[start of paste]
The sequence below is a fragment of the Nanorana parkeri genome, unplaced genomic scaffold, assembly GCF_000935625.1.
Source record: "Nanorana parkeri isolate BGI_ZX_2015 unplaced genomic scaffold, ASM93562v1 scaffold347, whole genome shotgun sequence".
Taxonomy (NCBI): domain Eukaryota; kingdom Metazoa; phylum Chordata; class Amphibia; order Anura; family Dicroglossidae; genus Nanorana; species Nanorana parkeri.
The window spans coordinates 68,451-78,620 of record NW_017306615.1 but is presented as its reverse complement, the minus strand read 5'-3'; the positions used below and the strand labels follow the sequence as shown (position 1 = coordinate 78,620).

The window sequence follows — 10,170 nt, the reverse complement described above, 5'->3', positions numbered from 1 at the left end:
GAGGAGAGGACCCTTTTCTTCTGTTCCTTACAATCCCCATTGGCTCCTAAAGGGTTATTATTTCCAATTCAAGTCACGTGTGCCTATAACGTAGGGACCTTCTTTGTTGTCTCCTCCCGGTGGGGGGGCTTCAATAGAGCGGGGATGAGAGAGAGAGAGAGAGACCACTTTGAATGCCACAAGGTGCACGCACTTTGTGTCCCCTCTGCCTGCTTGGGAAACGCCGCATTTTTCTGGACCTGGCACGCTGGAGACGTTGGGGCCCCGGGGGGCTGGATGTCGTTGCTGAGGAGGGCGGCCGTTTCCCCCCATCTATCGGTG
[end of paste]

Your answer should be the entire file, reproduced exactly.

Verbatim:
The sequence below is a fragment of the Nanorana parkeri genome, unplaced genomic scaffold, assembly GCF_000935625.1.
Source record: "Nanorana parkeri isolate BGI_ZX_2015 unplaced genomic scaffold, ASM93562v1 scaffold347, whole genome shotgun sequence".
Taxonomy (NCBI): domain Eukaryota; kingdom Metazoa; phylum Chordata; class Amphibia; order Anura; family Dicroglossidae; genus Nanorana; species Nanorana parkeri.
The window spans coordinates 68,451-78,620 of record NW_017306615.1 but is presented as its reverse complement, the minus strand read 5'-3'; the positions used below and the strand labels follow the sequence as shown (position 1 = coordinate 78,620).

The window sequence follows — 10,170 nt, the reverse complement described above, 5'->3', positions numbered from 1 at the left end:
GAGGAGAGGACCCTTTTCTTCTGTTCCTTACAATCCCCATTGGCTCCTAAAGGGTTATTATTTCCAATTCAAGTCACGTGTGCCTATAACGTAGGGACCTTCTTTGTTGTCTCCTCCCGGTGGGGGGGCTTCAATAGAGCGGGGATGAGAGAGAGAGAGAGAGACCACTTTGAATGCCACAAGGTGCACGCACTTTGTGTCCCCTCTGCCTGCTTGGGAAACGCCGCATTTTTCTGGACCTGGCACGCTGGAGACGTTGGGGCCCCGGGGGGCTGGATGTCGTTGCTGAGGAGGGCGGCCGTTTCCCCCCATCTATCGGTG